One nice thing about Motörhead during this era was that despite their uncompromising sound and hardcore image – the monstrous, fanged, tusked creature that was their emblem, the jagged Germanic lettering used in their logo, the outfits they wore onstage that made them look like crosses between spaghetti-western villains and Hells Angels – they clearly didn’t take themselves too seriously.  I first heard Ace of Spades, for example, when they featured on the famously anarchic Saturday-morning TV kids’ show Tiswas, an appearance that saw them getting drenched in buckets of water and pelted with custard pies.  In 1981, for a laugh, Lemmy recorded with the allegedly wholesome, granny-friendly Irish singing group the Nolan Sisters, of whom he later said: “We were supposed to be the smelliest, loudest motherf**kers in the building but we more than met our match.  We were in awe.  You couldn’t mess with the Nolan Sisters.”

 

© Valkyrie Records

 

However, a decision in 1982 to record a version of Tammy Wynette’s Stand by your Man (with the late Wendy O. Williams of the Plasmatics) proved a joke too far for Fast Eddie Clarke, who left the band in protest.  That marked the end of Motörhead’s greatest line-up, although the next three decades, when Lemmy worked with guitarists Brian ‘Robbo’ Robertson, Michael ‘Wurzel’ Burston and Phil ‘Wizzo’ Campbell and drummers Pete Gill and Mikkey Dee, were pretty good too – mainly because the many later albums didn’t tamper with the band’s fast-and-loud formula.  Lemmy surely believed the old adage that if it’s not broke, don’t fix it.  Mind you, I think his finest late-career moment wasn’t with Motörhead but with Dave Grohl’s 2004 project Probot, when he and Grohl collaborated for the rousing song Shake Your Blood.

 

In 1997 I had my first opportunity to see Motörhead live.  I was living in the northern Japanese city of Sapporo and the band were booked to play a gig at the local venue Sapporo Factory (which appropriately enough was a former beer brewery).  Alas, the gig clashed with a rather important family event – my sister’s wedding, which necessitated me being back in Scotland – and I missed it.  Afterwards, a mate who’d attended the gig told me how Lemmy asked the crowd if they wanted to hear some ‘new songs’.  When the crowd shouted back “No!”, he retorted, “F**k off, I’m going to play the new songs anyway.”  My mate noted that it didn’t matter because “the new songs sounded exactly the same as the old ones.”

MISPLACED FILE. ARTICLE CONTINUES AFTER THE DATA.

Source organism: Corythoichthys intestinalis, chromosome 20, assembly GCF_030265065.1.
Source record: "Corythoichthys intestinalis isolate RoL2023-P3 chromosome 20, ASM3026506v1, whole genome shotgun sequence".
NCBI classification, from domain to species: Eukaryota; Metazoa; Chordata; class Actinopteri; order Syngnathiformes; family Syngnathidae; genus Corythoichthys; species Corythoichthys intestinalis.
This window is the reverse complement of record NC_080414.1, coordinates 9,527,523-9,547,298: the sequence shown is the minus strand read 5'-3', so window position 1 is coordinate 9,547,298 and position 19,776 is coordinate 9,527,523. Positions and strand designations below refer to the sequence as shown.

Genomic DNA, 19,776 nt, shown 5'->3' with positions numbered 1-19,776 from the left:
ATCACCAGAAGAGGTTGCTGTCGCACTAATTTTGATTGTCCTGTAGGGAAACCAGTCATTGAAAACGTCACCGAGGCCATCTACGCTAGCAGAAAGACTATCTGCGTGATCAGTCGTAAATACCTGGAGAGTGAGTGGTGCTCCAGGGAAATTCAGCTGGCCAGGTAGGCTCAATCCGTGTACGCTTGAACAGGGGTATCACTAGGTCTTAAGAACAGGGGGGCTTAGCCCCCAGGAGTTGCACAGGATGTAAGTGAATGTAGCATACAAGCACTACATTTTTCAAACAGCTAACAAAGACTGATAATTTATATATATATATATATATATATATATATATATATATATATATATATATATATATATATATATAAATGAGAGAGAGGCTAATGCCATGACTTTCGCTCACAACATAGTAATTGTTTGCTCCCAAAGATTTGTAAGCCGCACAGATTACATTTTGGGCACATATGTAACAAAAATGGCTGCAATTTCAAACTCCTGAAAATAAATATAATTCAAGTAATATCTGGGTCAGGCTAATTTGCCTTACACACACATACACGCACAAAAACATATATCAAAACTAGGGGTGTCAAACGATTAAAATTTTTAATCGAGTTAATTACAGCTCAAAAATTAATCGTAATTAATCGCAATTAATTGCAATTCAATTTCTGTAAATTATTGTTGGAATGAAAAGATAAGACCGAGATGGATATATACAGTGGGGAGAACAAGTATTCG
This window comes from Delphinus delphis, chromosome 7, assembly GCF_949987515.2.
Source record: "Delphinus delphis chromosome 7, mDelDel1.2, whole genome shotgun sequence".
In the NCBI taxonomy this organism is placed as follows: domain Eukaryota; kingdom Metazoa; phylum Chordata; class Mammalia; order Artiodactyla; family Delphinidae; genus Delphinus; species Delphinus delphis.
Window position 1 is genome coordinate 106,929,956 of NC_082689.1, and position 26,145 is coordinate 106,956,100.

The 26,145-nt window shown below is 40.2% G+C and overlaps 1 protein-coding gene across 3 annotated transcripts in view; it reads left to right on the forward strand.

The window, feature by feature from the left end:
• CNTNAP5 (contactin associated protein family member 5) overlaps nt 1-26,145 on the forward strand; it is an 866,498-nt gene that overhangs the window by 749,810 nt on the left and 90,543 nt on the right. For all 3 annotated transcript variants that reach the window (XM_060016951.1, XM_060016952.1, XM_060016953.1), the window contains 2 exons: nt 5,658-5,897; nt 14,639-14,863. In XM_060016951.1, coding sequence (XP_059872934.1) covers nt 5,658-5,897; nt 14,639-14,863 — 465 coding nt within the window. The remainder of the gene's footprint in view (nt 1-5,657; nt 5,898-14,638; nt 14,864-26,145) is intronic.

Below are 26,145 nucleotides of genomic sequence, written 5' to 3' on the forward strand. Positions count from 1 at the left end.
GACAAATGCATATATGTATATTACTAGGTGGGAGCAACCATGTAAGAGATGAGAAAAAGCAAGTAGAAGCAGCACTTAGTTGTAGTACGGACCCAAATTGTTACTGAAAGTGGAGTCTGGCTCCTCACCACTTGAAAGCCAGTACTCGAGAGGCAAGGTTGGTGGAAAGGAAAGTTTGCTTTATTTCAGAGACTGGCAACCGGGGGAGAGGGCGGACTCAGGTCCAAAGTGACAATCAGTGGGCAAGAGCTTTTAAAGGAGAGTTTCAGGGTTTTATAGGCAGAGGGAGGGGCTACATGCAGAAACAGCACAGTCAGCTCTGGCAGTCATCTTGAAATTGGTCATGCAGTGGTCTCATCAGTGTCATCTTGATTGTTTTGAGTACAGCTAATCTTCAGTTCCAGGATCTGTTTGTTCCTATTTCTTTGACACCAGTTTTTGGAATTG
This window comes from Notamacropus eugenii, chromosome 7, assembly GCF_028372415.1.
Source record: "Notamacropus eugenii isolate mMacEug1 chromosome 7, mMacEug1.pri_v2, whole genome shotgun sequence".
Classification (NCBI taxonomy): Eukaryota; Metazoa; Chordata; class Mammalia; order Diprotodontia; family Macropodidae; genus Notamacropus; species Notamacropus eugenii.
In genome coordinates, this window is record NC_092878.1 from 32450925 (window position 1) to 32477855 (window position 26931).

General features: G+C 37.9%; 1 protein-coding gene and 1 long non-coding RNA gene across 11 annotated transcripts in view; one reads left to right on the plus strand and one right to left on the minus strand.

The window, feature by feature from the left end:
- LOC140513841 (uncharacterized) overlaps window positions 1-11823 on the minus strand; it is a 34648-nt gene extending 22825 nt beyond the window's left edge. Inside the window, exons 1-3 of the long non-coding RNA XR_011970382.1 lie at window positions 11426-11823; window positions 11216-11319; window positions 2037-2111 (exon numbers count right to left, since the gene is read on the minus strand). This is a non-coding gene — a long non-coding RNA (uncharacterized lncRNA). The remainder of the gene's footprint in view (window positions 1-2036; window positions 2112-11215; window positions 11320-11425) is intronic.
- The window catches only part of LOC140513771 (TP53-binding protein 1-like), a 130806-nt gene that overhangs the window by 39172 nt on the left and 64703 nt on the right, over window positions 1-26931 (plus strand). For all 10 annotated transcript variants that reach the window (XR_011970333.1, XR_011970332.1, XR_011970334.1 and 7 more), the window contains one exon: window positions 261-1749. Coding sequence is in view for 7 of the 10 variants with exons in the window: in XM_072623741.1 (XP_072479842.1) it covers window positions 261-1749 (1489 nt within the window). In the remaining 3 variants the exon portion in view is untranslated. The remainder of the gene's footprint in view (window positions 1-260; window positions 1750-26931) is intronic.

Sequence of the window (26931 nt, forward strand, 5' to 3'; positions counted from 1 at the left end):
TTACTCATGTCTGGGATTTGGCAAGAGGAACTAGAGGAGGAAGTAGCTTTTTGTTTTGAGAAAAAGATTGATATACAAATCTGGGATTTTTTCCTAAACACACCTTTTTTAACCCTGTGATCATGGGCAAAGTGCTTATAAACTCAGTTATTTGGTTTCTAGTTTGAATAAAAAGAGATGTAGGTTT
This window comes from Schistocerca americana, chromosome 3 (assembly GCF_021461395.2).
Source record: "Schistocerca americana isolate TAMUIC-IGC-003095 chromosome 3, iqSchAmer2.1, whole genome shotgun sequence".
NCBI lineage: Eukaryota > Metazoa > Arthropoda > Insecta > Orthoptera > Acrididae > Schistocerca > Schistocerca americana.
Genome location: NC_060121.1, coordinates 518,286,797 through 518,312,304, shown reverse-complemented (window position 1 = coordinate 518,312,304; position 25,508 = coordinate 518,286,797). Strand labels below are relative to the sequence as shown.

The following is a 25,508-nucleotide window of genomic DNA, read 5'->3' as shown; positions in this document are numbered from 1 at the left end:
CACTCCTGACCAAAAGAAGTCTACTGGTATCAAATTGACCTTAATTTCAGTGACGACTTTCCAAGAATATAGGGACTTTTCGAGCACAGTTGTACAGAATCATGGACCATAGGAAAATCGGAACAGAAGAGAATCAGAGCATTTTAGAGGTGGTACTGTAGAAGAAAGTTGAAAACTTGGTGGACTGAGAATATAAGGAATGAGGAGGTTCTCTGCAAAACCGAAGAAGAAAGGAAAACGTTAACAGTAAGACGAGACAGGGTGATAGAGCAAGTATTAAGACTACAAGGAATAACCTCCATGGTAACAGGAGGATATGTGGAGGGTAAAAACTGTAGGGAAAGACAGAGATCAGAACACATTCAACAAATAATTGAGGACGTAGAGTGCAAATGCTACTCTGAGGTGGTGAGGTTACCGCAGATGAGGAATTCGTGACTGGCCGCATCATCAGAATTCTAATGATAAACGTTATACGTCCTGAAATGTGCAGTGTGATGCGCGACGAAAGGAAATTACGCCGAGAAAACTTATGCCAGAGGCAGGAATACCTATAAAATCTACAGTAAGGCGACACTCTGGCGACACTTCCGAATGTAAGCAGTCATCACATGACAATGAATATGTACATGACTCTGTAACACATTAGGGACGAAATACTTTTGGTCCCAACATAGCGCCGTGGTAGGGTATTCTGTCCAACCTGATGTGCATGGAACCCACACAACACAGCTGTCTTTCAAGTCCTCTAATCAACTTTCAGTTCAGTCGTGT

Luckily, I got around to seeing the band twice during the noughties, both times while I was living in England: in 2004 in Newcastle-upon-Tyne and in 2008 in Norwich.  At the Newcastle gig, Motörhead performed a song by the legendary New York punk band the Ramones in honour of their guitarist Johnny Ramone, who’d recently passed away.  There seemed to be a curse on the Ramones because their founding members were dropping like flies at the time.  Lemmy announced wearily, “We keep saying we’re never going to play another Ramones song again.  But then another one of the bastards goes and dies on us and we have to play another Ramones song, as a tribute.”  Well, we’re now in 2018 and by a sad coincidence not only has the entire classic line-up of the Ramones expired – Joey Ramone in 2001, Dee Dee in 2002, Johnny in 2004 and Tommy in 2014 – but so too has that of Motörhead.

 

Of course, they themselves may be gone, but their music remains.  I’ll finish this post by paraphrasing one of the characters at the end of the 1982 movie Mad Max II – that’s the last we’ll ever see of them, but they live now in our memories.  And on our stereo systems.

 

© Bronze Records